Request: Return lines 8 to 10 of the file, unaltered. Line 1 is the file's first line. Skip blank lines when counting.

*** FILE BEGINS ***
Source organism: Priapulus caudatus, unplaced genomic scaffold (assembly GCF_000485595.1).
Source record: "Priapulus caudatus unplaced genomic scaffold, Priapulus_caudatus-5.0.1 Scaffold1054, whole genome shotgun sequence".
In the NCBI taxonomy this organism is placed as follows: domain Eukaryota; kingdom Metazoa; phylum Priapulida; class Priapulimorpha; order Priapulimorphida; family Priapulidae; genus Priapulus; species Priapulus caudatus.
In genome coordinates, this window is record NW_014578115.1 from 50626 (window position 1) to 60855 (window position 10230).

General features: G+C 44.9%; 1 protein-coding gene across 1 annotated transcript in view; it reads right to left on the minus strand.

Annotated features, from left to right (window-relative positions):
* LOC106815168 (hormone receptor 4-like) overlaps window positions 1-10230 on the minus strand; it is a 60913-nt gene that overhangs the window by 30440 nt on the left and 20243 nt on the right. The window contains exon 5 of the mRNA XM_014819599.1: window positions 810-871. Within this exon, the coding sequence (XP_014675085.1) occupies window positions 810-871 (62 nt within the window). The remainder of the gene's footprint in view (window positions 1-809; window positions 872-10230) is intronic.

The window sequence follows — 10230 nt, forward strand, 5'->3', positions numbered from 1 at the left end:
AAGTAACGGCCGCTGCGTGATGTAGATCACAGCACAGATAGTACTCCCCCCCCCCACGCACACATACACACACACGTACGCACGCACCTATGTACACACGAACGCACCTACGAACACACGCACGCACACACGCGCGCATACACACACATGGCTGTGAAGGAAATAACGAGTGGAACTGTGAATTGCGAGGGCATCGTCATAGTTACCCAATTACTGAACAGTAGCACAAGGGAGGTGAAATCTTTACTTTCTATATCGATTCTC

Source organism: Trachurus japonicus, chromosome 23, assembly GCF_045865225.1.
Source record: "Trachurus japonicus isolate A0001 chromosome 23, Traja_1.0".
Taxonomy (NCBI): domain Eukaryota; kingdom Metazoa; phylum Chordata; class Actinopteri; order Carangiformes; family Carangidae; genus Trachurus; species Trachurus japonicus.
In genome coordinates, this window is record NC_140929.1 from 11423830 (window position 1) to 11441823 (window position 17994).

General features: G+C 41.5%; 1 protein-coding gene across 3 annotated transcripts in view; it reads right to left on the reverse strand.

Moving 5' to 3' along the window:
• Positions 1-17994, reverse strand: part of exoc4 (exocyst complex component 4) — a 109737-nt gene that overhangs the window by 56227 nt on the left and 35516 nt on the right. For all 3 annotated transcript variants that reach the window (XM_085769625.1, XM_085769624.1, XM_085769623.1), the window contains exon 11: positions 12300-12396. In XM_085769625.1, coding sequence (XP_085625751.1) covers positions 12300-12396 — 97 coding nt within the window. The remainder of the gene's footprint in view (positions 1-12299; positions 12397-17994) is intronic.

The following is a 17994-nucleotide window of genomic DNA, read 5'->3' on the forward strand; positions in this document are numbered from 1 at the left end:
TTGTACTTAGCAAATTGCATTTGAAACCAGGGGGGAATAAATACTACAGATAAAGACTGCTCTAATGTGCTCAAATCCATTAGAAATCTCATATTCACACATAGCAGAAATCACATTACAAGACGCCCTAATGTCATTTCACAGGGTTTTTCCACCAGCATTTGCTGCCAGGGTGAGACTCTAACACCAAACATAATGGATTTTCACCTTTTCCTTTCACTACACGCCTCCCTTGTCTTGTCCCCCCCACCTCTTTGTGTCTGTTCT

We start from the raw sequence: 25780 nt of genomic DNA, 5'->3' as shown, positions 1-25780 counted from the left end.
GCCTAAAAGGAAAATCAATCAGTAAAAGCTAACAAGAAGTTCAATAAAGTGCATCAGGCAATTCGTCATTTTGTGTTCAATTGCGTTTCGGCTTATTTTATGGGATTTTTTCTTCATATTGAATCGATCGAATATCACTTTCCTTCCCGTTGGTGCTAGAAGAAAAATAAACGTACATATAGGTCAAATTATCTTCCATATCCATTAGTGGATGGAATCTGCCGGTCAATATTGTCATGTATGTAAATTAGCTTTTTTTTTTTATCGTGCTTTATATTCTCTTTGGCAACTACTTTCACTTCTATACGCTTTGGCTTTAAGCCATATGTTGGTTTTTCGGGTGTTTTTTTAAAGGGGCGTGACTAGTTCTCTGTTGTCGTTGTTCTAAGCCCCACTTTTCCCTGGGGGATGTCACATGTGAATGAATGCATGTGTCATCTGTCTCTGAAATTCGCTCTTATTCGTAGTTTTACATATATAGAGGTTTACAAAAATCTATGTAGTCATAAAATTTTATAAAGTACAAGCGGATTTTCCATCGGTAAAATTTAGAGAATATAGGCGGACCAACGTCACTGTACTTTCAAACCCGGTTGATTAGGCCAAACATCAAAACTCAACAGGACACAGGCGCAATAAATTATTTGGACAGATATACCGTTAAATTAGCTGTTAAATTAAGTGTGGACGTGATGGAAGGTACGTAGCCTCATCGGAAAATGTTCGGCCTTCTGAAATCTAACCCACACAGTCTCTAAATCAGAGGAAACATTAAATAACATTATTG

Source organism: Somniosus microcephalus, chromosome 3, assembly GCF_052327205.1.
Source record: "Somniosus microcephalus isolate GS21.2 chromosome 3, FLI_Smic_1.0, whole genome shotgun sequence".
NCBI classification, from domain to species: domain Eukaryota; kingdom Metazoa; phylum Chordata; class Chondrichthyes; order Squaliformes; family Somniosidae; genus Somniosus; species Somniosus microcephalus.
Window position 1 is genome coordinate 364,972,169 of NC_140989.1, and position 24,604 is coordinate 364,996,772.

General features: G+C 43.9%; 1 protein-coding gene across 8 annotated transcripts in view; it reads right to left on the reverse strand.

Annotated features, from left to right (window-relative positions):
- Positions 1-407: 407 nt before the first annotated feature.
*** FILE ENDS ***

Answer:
The window sequence follows — 10230 nt, forward strand, 5'->3', positions numbered from 1 at the left end:
AAGTAACGGCCGCTGCGTGATGTAGATCACAGCACAGATAGTACTCCCCCCCCCCACGCACACATACACACACACGTACGCACGCACCTATGTACACACGAACGCACCTACGAACACACGCACGCACACACGCGCGCATACACACACATGGCTGTGAAGGAAATAACGAGTGGAACTGTGAATTGCGAGGGCATCGTCATAGTTACCCAATTACTGAACAGTAGCACAAGGGAGGTGAAATCTTTACTTTCTATATCGATTCTC

Source organism: Trachurus japonicus, chromosome 23, assembly GCF_045865225.1.